It's more than a house.
We’ll find the right mortgage for you, whether you’re looking to put down roots, get the keys to a new home, make improvements to the home you’ve already got, or invest for the future.
A simpler way to buy a home or remortgage
There are a number of different mortgages available. Make sure you get the right one tailored to your needs.
Buy to Let mortgages are designed for landlords who invest in property with the intention to rent the property out.
The landlord would typically need a minimum deposit of 25% and the mortgage is often interest only which allows for a greater yield.
The mortgage value is determined by the rental income that the property generates.
Please contact the Covertree team to discuss your options if you looking for a Buy to Let mortgage.
Typically, mortgages last around 20-30 years, but this can change according to a whole variety of factors. When you set up your mortgage you will decide the term (i.e. the length of the mortgage) according to your repayment plan.
The value of what you can borrow will depend on various factors to do with your current financial situation as well as the value of the property that is being purchased/remortgaged.
Traditionally mortgage lenders used to use a simple basic multiple of your base income in order to calculate how much they are willing to lend you. Nowadays lenders will conduct a more thorough financial evaluation, taking into account your net income, with your regular monthly outgoings and expenses considered, in order to calculate how much you can borrow. Lenders will also look at your credit score and any loans or credit cards you currently have.
When purchasing a property you will need to calculate the value of the deposit you can pay or are required to pay up front before a mortgage lender will lend you the rest. The value of the deposit that you are required to pay will depend on your financial situation and credit history.
The difference between the amount borrowed and the actual value of the property is known as the loan-to-value ratio, or LTV.
For example – if you are looking to purchase a property worth £500,000 and you are required to pay a deposit of 10% (£50,000). The lender lends you £450,000 as the mortgage amount, this will give you an LTV or 90%.
A lower LTV is often the better option, this will usually mean you will need to pay a bigger deposit. However this will often allow you to get better deals all around and as you’re borrowing less in the first place, your monthly repayments will be smaller.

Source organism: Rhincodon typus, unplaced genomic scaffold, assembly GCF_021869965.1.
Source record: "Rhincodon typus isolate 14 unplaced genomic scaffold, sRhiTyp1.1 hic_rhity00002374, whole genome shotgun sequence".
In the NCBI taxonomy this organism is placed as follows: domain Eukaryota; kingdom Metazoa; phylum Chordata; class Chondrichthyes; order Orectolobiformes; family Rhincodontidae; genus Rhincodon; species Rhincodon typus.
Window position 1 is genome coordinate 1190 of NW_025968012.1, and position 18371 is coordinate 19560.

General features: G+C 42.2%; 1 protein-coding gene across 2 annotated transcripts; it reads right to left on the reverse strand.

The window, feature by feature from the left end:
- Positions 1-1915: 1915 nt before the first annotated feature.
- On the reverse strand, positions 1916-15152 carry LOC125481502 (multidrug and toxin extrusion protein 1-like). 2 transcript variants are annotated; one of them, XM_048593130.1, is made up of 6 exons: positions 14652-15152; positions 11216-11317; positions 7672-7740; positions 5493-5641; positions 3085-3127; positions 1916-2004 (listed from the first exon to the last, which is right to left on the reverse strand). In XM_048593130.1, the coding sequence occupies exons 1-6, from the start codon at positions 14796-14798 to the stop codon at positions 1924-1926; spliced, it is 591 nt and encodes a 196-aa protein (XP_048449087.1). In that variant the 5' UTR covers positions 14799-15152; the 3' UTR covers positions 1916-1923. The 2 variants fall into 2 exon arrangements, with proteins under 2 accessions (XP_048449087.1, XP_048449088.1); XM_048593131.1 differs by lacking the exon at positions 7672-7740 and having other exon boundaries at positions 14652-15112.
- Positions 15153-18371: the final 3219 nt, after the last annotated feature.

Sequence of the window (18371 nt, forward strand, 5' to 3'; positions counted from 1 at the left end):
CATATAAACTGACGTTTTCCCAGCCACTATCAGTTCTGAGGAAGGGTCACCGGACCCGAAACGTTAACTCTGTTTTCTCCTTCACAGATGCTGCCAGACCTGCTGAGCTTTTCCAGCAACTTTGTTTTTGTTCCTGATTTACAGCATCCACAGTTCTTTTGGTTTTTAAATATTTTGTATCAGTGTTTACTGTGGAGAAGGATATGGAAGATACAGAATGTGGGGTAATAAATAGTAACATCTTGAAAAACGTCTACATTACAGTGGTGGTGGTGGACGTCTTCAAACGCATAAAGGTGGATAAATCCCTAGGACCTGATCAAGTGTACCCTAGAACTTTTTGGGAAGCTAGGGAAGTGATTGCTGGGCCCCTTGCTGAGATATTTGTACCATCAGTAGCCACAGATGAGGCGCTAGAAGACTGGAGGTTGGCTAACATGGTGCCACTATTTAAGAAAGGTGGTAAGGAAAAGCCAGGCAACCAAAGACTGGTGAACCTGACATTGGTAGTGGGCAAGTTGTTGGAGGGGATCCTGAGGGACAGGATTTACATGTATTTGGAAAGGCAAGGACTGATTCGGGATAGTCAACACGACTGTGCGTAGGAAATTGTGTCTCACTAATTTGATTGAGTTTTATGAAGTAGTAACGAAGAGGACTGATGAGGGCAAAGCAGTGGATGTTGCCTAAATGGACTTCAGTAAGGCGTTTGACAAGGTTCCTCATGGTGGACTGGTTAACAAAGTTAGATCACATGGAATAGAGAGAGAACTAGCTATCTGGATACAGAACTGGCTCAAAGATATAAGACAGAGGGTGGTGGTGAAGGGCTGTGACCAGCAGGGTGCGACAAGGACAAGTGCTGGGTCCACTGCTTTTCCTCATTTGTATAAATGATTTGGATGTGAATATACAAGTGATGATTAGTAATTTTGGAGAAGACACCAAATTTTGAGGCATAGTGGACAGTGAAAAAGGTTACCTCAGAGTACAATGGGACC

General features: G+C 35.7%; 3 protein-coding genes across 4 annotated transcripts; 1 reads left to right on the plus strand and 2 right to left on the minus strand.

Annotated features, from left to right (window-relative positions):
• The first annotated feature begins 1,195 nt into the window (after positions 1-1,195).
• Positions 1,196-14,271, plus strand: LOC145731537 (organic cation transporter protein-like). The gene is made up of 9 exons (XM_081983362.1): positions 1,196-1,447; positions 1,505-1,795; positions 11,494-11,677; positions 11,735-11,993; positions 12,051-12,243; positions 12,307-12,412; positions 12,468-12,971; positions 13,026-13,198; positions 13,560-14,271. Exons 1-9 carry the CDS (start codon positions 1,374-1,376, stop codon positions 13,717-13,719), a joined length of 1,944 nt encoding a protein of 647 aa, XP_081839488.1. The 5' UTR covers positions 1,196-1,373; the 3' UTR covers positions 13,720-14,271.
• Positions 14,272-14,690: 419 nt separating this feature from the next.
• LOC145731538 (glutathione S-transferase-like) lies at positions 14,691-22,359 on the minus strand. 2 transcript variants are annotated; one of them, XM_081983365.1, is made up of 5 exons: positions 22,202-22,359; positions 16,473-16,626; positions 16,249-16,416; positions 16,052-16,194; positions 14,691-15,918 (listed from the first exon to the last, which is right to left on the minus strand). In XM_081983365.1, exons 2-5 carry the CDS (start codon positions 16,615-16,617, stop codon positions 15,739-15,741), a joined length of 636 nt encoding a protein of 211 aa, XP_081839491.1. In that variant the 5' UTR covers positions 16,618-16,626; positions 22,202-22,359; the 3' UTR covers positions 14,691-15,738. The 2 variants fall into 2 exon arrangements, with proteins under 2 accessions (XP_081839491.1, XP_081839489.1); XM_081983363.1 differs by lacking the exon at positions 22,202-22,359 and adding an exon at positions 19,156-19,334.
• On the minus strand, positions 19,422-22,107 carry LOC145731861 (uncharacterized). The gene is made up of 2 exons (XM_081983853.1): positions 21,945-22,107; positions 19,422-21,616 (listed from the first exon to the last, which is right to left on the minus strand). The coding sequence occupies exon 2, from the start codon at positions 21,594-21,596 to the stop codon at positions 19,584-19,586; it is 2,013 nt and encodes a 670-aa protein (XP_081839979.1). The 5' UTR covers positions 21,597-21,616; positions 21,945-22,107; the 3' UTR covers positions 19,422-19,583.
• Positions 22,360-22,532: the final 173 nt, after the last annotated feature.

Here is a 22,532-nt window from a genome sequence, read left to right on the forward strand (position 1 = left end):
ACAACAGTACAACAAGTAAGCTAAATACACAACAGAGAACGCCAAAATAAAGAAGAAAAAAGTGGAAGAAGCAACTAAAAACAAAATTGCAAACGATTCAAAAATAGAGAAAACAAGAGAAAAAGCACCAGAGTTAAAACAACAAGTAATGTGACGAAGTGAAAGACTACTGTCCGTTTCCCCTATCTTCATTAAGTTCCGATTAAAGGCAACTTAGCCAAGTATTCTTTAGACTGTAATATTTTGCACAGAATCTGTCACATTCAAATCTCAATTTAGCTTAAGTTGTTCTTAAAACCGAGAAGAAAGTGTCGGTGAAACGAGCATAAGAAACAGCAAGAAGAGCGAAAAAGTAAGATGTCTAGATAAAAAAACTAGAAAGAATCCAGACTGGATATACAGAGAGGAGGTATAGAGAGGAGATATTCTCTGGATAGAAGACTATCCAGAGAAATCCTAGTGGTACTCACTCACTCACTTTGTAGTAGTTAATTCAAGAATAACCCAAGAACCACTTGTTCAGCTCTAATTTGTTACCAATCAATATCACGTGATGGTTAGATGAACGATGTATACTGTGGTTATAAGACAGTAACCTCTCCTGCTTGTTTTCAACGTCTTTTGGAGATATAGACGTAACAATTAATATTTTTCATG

If you are looking to move, most lenders will allow you to port your existing mortgage to your new property and continue paying as usual.
You may be required to have a new affordability and credit check carried out if your new property’s value is significantly different from your old property. If you do want to move house, you will need to contact your existing mortgage lender first and they’ll advise you on what your options are.
If you find yourself unable to keep up with the monthly repayments, then you need to contact your lender as soon as you are unable to make a payment. The lender may be able to offer you options to help you, some of the options that are available can be – taking a repayment holiday which is where you can stop payments for a short time, starting a new mortgage or adjustments to the existing repayment plan.
You should contact you lender as soon as possible, as multiple missed payments could result in your home being repossessed.
You can, this is referred to as releasing equity, which is subject to affordability checks by your lender.
For example – If have a mortgage worth £500,000 on a property that is worth £550,000. The £50,000 difference between what you’ve borrowed and the value is the equity. If over the course of a few years, your property goes up in value, by another £50,000, then the equity in your property has increased. You could then choose to remortgage and release some of the equity as cash, while maintaining the same LTV on your mortgage.
If you do remortgage, there may be early repayment charges that your current lender might charge.
There are many mortgage products available to suit a whole range of financial situations and if your credit score is less than perfect, don’t worry, there is likely to be a mortgage that is available to you.
If you do have a poor credit score, you should be able to to get a mortgage product, however you may not be able to benefit from the best deals. The risk to lenders is increased if you have a poor record of repaying in the past, therefore you may be offered a slightly higher than normal interest rate, or maybe a lower LTV ratio.